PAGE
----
Surgeon breaks 1996 weight lifting record
By Susan Burritt, Nucleus Staff
/ Published January 10, 2008
KIRTLAND AIR FORCE BASE, New Mexico -- He can lift more than three times his weight. Big deal, right? Yes, a very, very big deal. We're not talking about some 90-pound weakling here. We're watching as 6-foot-5-inch, 260-pound Maj. (Dr.) Shawn Baker lifts and does "shrugs" with free weights totaling 765 pounds.
He could have lifted more, and has, but, "I don't think the bar would take any more weight, and I'd need 100-pound plates, because I would run out of room on the bar using these (45-pound) plates," he said.
Major Baker has been assigned to orthopedics in the 377th Medical Group since he arrived at Kirtland AFB in 2006. He served in Afghanistan from January to May 2007.
With a varied career including playing rugby for a number of years in New Zealand, Major Baker said he has been lifting weights for most of his life. "I've been lifting for 27 years. I started when I was 14 and have been powerlifting since 1988."
He has been competing in the Longhorn Open in Austin, Texas, about every three years. At the last competition in November, he beat the 1996 deadlift record of 705 pounds by lifting 711 pounds. As in boxing and wrestling, the lifters compete in categories according to their own weight, but an added element of age is also considered.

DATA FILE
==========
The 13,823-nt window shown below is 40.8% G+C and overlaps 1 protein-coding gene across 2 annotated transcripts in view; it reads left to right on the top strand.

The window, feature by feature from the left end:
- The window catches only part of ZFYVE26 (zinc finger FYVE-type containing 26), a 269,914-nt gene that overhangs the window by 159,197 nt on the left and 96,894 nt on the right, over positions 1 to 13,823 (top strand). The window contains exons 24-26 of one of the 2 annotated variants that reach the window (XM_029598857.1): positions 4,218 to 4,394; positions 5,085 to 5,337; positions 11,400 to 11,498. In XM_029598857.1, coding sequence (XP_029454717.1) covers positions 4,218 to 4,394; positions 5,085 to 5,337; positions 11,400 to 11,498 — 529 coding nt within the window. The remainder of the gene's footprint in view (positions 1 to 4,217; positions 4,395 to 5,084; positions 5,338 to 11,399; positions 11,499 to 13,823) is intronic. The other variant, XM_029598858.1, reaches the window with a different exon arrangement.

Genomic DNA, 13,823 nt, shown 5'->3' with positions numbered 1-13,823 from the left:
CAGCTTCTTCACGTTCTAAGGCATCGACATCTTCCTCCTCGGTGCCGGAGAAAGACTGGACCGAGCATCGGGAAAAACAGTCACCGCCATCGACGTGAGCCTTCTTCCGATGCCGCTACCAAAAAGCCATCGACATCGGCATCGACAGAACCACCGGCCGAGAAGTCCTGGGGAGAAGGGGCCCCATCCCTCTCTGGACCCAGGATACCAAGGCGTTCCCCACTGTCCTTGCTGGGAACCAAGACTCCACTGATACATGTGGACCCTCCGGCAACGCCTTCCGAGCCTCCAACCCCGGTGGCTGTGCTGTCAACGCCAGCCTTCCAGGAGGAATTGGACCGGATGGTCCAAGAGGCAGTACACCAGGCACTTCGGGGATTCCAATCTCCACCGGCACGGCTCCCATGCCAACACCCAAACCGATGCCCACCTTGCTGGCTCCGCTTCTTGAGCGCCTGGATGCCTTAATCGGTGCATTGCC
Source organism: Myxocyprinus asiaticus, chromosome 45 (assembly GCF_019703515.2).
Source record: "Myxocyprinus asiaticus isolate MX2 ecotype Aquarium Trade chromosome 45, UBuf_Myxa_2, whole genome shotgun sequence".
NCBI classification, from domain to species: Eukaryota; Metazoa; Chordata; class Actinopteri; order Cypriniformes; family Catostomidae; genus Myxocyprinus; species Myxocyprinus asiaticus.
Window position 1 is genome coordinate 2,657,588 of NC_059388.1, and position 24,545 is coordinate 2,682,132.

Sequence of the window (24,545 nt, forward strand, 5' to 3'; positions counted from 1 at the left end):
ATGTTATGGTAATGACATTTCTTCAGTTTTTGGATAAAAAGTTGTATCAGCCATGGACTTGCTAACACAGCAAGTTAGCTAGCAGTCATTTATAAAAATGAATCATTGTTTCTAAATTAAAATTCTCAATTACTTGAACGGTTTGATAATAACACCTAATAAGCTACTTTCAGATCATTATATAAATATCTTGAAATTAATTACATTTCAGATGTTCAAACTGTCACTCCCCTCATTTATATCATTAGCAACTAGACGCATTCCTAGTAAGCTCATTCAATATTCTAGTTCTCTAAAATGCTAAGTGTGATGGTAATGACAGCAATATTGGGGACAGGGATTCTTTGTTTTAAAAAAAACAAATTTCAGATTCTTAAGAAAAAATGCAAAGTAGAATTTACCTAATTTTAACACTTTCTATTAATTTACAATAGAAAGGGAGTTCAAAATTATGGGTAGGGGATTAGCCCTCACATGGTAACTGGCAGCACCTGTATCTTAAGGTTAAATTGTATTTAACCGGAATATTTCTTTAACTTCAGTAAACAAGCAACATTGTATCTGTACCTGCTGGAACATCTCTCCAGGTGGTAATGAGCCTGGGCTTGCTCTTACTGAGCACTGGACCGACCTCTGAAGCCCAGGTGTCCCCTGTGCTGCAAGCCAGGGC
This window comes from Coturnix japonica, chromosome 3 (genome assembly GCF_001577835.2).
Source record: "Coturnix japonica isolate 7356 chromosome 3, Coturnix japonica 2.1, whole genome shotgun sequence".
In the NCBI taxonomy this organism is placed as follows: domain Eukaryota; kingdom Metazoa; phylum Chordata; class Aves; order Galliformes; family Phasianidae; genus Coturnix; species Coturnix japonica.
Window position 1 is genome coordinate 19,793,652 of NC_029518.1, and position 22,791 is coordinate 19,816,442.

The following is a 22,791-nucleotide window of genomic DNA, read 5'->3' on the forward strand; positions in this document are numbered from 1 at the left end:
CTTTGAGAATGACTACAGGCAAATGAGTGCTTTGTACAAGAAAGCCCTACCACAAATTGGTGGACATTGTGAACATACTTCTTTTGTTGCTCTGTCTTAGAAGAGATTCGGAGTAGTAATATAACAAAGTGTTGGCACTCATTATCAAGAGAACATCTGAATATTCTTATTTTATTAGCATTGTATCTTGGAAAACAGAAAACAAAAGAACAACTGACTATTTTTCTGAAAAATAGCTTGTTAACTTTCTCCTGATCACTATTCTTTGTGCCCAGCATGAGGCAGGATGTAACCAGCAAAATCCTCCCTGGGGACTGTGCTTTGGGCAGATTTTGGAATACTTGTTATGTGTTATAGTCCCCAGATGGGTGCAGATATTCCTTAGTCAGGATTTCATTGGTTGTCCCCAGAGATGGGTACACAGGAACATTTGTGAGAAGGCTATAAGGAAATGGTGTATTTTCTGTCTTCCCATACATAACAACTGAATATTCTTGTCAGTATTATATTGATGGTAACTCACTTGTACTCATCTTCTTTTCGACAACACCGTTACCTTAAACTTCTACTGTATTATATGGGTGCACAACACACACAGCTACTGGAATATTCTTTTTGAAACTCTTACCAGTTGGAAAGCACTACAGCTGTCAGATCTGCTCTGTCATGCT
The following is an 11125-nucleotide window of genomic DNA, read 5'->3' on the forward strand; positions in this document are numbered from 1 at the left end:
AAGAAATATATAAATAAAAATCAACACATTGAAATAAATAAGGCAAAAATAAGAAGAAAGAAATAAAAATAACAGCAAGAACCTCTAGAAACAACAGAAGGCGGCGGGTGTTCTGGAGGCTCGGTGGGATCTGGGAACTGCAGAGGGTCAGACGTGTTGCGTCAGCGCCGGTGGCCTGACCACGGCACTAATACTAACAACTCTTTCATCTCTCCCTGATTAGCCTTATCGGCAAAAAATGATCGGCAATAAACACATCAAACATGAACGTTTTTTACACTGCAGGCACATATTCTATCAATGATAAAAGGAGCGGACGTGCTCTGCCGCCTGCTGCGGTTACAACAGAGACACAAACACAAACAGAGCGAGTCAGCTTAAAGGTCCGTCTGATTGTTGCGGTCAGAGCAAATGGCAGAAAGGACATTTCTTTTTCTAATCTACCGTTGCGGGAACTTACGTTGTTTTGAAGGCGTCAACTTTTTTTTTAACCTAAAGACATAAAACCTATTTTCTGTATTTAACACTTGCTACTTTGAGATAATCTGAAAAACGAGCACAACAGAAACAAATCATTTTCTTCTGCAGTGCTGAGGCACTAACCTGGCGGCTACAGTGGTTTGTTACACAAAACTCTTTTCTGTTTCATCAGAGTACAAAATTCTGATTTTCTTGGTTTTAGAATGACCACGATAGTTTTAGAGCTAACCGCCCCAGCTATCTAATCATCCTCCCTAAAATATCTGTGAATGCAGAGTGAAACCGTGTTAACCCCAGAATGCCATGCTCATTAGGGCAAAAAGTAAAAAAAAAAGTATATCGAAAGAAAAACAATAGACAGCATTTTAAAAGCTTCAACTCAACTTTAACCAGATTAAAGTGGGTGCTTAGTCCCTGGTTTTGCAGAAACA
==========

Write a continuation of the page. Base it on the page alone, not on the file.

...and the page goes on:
Major Baker competed in the over 40 age group and the 242-275 pound weight category. The competition was held through USA Power Lifting.
He said he only competes in organizations which test the competitors for drugs, because drugs can make a difference. "There is about a 10 percent difference in the organizations that don't test the competitors for drugs," he said.
Major Baker said anyone of any age can begin lifting just by using common sense, and asking for help either from a personal trainer or a fellow weight lifter. He said the benefits for overall health are great.
His advice is, "Don't resort to drugs. It takes time to build up your ability, so be consistent and be patient."
For the prepubescent lifter and the 80-year-old grandmother, he says, "Trying for the one repetition maximum weight lift could be dangerous. Start with repetition-type things. If you are older, you might start with two-pound weights and then move up."